& Mrs David Street, Captain Henry, Senator Russell, of the Iowa Legislature, and also Mr Anslie, Delegate from Idaho, who with his family was returning there; a Mr Dr. Drake, formerly of Detroit, now of Oregon, was on the cars with their two children — a very agreeable family.
Wednesday Aug 16 1882. Spent a delightful night, and the porter kindly pushed the upper berth up so that I had the full section.
Thursday, Aug 17 1882. When I awoke this morning our train was standing still. The eastward bound passenger train was detained by the breaking of the axle of the baggage car. With Capt. Henry I walked between three and four miles ahead to the scene of the accident and remained until repairs were effected and then rode on the train back to where our train was. This threw us back upwards of four hours, part of which was made up before <we> reached Ogden. At Ogden we were met by a special car and a large number of brethren among whom were — Bishop Sharp, F. Little, John T. Caine, D H. Wells, F. D. Richards, Prest. Jos. F. Smith, Judge Dusenberry, my brother Angus, Chas J. Lambert, and F. S. Richards, Sister Irvine met Bro. Irvine, also. My son Abraham and my brother-in-law, John Hoagland, & George C. Lambert, my nephew, met me at the station. I drove to Prest. Taylor’s and found him retired. I stayed in the City all night; as he was going away at 7 oclock in the morning I wished to see him before he started. [7 Hawaiian words redacted because they address deeply personal matters between Cannon and his family.]
Friday Aug 18 1882. I sent my son Abraham early this morning down to his uncle John’s to tell him I would go down on the train and for him <to> meet me at the train with the buggy. I had a delightful conversation while it lasted with Prest. Taylor, Bros E. Snow, B. Young, L. J. Nuttall, and George F. Gibbs, who, with members of their families, were en route to attend the Sanpete Conference at Ephraim. Bro. Cope, ticket agent, kindly instructed the conductor to let me off at the street leading to my house, at which point my son Abraham met me and carried me home. My meeting with my family was very delightful. I found them all well, which gave me great pleasure, and they were also delighted to see me; our joy was mutual. I afterwards came to town to attend to some business, and in consequence of what had been said to me by Prest Taylor and the brethren — though I did not promise them I would — I concluded to start for Sanpete in the morning. [19 Hawaiian words redacted because they address deeply personal matters between Cannon and his family.]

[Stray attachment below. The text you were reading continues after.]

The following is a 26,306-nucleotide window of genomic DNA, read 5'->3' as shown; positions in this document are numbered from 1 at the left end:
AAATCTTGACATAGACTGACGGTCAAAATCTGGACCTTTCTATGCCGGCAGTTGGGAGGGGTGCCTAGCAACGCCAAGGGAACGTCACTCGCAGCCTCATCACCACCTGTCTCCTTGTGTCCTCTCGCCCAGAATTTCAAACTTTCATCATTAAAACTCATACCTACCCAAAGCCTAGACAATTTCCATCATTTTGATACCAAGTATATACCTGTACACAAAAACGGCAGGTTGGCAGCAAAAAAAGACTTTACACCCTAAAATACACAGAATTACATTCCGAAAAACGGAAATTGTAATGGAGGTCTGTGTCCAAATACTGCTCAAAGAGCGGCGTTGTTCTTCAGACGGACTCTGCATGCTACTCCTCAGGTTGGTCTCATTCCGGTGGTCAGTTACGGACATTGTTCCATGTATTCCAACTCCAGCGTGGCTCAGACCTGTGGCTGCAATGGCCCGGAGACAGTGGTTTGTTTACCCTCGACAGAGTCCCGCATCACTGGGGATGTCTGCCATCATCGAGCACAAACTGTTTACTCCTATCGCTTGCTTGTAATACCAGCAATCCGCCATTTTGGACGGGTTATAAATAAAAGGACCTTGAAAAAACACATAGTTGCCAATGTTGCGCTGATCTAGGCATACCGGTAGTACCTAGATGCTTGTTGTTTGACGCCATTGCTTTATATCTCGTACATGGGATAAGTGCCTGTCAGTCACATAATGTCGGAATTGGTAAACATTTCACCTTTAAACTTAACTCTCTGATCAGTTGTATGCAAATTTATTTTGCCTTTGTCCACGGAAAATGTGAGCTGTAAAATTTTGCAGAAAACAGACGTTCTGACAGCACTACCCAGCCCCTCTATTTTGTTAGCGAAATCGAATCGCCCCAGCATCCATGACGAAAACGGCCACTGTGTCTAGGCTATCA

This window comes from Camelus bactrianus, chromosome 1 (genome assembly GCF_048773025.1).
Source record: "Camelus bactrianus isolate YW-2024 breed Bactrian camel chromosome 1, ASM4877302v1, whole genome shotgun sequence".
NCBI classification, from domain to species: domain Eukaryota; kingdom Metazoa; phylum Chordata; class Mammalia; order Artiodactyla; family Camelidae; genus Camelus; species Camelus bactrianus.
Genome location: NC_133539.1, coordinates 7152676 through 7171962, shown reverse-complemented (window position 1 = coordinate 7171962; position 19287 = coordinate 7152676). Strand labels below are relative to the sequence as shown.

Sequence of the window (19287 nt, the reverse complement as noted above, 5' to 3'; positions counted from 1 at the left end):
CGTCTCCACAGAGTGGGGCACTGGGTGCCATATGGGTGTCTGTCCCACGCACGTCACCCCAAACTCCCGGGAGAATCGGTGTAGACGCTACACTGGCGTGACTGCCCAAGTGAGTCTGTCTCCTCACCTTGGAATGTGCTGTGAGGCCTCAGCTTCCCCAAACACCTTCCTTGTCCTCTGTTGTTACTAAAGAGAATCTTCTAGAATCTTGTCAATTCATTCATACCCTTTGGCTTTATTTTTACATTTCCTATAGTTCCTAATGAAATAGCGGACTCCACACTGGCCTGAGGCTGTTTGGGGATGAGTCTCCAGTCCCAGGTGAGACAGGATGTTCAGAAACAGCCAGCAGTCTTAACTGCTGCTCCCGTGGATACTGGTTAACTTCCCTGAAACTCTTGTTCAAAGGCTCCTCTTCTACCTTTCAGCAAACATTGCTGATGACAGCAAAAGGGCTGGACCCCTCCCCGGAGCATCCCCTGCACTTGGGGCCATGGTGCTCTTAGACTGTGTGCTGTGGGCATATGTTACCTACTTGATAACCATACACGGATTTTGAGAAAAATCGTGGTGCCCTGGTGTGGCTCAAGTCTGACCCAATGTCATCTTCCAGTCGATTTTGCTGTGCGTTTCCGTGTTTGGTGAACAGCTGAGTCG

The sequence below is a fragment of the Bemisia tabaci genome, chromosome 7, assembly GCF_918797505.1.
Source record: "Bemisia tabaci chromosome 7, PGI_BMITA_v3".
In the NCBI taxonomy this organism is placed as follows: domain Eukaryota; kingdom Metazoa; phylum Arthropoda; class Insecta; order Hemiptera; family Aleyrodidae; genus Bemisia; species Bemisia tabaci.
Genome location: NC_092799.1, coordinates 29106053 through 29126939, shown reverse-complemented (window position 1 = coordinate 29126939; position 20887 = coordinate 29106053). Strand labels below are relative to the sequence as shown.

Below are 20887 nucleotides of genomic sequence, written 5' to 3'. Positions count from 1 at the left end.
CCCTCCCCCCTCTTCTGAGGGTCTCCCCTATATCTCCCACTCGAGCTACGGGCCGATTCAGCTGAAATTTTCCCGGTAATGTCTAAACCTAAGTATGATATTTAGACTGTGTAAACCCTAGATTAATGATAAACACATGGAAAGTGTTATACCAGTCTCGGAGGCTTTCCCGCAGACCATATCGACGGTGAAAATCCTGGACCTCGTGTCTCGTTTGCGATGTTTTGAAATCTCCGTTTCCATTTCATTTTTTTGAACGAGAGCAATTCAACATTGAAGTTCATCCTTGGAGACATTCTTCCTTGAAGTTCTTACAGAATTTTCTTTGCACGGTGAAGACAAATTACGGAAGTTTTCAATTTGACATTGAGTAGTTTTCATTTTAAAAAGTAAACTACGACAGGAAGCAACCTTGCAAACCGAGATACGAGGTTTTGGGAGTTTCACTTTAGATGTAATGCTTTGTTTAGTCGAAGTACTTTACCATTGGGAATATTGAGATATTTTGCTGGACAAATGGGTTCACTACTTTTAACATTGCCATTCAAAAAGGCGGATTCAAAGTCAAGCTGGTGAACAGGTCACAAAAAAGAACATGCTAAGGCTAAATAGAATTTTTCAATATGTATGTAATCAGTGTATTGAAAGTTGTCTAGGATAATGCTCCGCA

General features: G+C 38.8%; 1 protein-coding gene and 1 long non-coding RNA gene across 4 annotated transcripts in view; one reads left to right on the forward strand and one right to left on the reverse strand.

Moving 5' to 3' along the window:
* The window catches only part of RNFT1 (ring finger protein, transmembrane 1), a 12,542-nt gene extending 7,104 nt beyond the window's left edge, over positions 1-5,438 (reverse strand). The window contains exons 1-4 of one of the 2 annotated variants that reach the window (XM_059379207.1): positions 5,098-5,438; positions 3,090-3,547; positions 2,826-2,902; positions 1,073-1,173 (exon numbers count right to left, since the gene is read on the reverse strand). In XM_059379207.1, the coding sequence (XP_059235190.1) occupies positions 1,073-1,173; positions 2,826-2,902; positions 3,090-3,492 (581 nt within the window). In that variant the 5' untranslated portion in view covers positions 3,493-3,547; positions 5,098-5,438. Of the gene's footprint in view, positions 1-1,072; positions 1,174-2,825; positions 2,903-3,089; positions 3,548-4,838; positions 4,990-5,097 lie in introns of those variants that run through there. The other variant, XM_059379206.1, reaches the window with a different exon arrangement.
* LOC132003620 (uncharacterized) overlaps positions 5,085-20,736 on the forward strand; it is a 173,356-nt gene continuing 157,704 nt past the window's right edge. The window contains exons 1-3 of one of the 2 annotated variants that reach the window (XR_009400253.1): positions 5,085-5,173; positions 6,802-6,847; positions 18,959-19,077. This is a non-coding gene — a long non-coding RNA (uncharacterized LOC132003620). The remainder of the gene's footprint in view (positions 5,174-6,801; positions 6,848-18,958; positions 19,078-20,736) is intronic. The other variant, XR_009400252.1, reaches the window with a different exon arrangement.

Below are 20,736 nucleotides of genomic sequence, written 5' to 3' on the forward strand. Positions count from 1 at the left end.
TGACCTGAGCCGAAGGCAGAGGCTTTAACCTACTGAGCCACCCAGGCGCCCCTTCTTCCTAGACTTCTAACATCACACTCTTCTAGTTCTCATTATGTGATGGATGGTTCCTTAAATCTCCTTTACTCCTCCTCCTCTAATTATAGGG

Saturday, Aug 19 1882. My son Angus drove me to the train, which stopped for me to get on. Sister John Henry Smith was also aboard with the intention of joining her husband at Ephraim. I telegraphed from Lehi to Prest. Taylor informing him that I was on the way and requesting that a team might meet us at Wales, the end of the railroad. I also telegraphed to Will. Bryan, telegraph operator at Nephi, asking him, if convenient, to meet us at the station and obtain accommodation for myself and sister Smith. He replied that he would meet us. He took us in the carriage to his fathers, Bro. C. H. Bryan. There we were hospitably entertained <and> took dinner, and he had us carried back to the train. Without solicitation on my part, I was presented with a pass over the Sanpete Valley Railroad for myself and Sister Smith. The ride up to Wales occupied a little over two hours. Brother Christensen of Ephraim — who is the Mayor of the City and Justice of the Peace there — met us with his carriage and we had a very pleasant ride across the bottoms of Ephraim, which place we reached about half past 6 oclock. Sister Smith joined her husband, and I was entertained by Bro. Christensen. The evening I spent at Prest. Peterson’s, where Prest. Taylor was stopping, and the room was filled with brethren who drew me out in connection with affairs in Washington. The time passed very pleasantly.
Sunday, Aug. 20 1882. Attended Sunday school, of which Antoine Lund is Superintendent, and made an address to the children, which was listened to with great attention. The bowery where the meeting was held was excessively crowded. Prest. Taylor occupied the time until about half past 11 oclock. Bro. John Henry Smith then spoke. The afternoon was occupied by myself and Bro. Erastus Snow, and meeting was held in the meeting house, the showers having wet the bowery so that it was unfit for meeting; besides rain fell heavily during the afternoon. After meeting we started for Manti. Bro. Maiben had me stop at his house and provided a bed for me in the next house, Bro Kjar’s a Scandinavian family, who gave me an excellent room and bed.
Monday, Aug 21 1882. Bro. Maiben’s place is very tastefully arranged, and is a model of neatness, probably due, in part, to the fact that his wives are childless; they have lost their children. Until about half past one oclock we were in the temple, which is a very grand edifice. Am glad we had this opportunity, because several changes were suggested respecting the interior arrangements, which, I think, will add greatly to the convenience of the rooms and the effect of the Endowments upon candidates. I visited, in company with Prest. Taylor, my cousin Joseph J. Taylor
s. He has two young children which are beautiful. At two oclock we dined; at three we had a meeting of the Twelve and some other Elders; and at five we started for Ephraim. I put up at Bro. Christensen’s.